Osteoarthritis of the Hip and PT

Osteoarthritis of the hip (hip OA) is inflammation of the hip joint. It can develop at any age, although it is more commonly diagnosed in older adults. Hip OA can make everyday activities, such as walking or climbing stairs difficult. More severe cases may require hip joint replacement surgery.

There is no known specific cause of the condition; everyone is at equal risk of developing it. Recent research found no difference in the rate of occurrence of hip OA in the general public based on race, gender, weight, or educational level.

Hip OA may cause:

  • Sharp, shooting pain or dull, achy pain in the hip, groin, thigh, knee, or buttocks 

  • Stiffness in the hip joint, which is worse after sleeping or sitting 

  • A “crunching” sound when the hip joint is moved, caused by bone 
rubbing on bone 

  • Difficulty and pain when getting out of bed, standing up from a sitting position, walking, or climbing stairs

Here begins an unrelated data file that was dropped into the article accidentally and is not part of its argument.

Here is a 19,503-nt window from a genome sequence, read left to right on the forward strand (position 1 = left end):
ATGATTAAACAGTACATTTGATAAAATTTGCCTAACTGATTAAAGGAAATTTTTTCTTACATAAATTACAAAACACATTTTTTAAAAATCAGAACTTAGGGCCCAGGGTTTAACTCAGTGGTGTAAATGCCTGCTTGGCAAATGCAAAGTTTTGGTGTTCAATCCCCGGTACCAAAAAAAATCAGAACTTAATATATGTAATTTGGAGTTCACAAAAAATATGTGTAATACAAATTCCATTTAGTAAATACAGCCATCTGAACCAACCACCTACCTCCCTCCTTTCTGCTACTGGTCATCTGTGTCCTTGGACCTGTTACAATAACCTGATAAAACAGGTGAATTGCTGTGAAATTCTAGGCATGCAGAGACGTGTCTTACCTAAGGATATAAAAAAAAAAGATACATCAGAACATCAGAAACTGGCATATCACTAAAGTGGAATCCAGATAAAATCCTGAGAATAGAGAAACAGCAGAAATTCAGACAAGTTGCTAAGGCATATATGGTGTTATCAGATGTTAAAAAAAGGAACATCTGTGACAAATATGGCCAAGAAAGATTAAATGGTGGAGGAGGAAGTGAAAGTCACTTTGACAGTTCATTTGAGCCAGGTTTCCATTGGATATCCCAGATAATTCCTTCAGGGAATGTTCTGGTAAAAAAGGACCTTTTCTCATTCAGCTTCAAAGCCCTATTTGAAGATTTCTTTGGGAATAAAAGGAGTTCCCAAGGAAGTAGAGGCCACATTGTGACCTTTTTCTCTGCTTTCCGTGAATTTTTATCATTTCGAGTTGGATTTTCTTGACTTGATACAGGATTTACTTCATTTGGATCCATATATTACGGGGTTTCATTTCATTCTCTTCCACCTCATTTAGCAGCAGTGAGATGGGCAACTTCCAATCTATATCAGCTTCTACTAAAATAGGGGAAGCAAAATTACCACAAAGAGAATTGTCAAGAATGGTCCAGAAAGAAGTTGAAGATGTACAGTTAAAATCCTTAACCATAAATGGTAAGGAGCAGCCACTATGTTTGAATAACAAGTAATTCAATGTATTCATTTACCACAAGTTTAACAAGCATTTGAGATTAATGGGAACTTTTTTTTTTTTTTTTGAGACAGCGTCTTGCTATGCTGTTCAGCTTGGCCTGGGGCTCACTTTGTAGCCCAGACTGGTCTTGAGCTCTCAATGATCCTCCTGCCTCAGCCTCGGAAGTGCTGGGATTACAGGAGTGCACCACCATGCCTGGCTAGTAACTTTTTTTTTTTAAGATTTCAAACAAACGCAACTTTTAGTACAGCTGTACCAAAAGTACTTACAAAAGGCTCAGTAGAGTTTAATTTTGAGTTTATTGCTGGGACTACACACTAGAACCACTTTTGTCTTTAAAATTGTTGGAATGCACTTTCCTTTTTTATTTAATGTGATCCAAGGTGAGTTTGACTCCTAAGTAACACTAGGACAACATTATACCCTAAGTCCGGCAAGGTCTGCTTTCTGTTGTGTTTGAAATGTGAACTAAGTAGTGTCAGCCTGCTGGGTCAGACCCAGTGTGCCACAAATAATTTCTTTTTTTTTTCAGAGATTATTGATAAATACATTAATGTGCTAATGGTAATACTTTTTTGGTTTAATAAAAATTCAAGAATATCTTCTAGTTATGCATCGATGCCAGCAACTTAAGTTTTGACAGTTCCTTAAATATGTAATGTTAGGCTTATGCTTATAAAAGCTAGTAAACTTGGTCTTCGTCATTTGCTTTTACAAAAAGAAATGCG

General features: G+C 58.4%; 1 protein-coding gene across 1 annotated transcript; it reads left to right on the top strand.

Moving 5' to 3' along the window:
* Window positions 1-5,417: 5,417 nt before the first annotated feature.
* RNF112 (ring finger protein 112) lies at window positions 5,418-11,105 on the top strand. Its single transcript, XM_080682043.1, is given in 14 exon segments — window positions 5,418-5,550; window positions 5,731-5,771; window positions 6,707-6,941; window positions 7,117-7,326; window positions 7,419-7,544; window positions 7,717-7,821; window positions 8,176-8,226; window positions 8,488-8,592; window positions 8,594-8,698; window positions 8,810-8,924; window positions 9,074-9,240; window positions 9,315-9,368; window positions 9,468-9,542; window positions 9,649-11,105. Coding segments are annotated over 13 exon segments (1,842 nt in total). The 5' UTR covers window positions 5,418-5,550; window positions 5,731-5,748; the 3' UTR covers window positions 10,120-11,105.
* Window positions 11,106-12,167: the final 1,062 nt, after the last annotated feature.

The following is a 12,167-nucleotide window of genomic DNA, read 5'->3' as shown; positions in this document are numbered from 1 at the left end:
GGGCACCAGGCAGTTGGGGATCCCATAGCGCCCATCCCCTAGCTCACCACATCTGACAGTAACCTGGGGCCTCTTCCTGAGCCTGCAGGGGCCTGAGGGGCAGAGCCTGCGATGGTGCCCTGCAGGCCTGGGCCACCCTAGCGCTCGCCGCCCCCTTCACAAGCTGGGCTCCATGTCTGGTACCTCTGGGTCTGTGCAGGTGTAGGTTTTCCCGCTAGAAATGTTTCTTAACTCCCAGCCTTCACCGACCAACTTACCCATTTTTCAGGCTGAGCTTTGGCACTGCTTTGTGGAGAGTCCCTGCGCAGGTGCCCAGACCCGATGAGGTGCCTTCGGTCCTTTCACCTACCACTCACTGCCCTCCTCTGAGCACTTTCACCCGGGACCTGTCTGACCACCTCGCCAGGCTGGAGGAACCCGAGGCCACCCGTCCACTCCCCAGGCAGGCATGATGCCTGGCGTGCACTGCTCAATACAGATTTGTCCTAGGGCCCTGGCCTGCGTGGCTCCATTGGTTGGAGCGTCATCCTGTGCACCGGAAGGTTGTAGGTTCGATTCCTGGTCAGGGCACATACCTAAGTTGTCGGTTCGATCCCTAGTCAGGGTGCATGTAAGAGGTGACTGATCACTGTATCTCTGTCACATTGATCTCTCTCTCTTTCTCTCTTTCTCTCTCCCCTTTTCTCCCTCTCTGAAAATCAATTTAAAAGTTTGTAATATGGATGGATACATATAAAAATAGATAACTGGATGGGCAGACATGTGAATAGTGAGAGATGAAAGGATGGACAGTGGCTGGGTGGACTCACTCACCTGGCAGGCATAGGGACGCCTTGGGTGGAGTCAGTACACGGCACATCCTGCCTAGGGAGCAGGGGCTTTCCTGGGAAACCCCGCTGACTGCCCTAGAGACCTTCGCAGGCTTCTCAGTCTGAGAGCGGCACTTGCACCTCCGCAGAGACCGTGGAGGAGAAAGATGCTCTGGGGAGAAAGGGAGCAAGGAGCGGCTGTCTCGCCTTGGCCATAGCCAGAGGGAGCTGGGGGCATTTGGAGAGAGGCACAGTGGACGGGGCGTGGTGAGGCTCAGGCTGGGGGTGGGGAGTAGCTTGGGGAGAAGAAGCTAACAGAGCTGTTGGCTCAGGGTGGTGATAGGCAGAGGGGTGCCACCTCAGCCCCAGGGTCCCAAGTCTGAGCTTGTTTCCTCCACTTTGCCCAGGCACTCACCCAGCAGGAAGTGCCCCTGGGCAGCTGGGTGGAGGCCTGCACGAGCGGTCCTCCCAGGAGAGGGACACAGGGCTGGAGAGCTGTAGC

• Difficulty performing normal daily activities, such as putting on socks and shoes


In severe cases of hip OA, the hip joint degenerates until bone is rubbing on bone. This condition can require hip joint replacement surgery. Physical therapy is an essential part of postsurgical recovery, which can take several months.

Whether or not patients have surgery, physical therapists design specific exercise and treatment programs to get people with hip OA moving again.

Your physical therapist will work with you to: 

  • Reduce your pain 

  • Improve your leg, hip, and back motion 

  • Improve your strength, standing balance, and walking ability 

  • Speed healing and your return to activity and sport 

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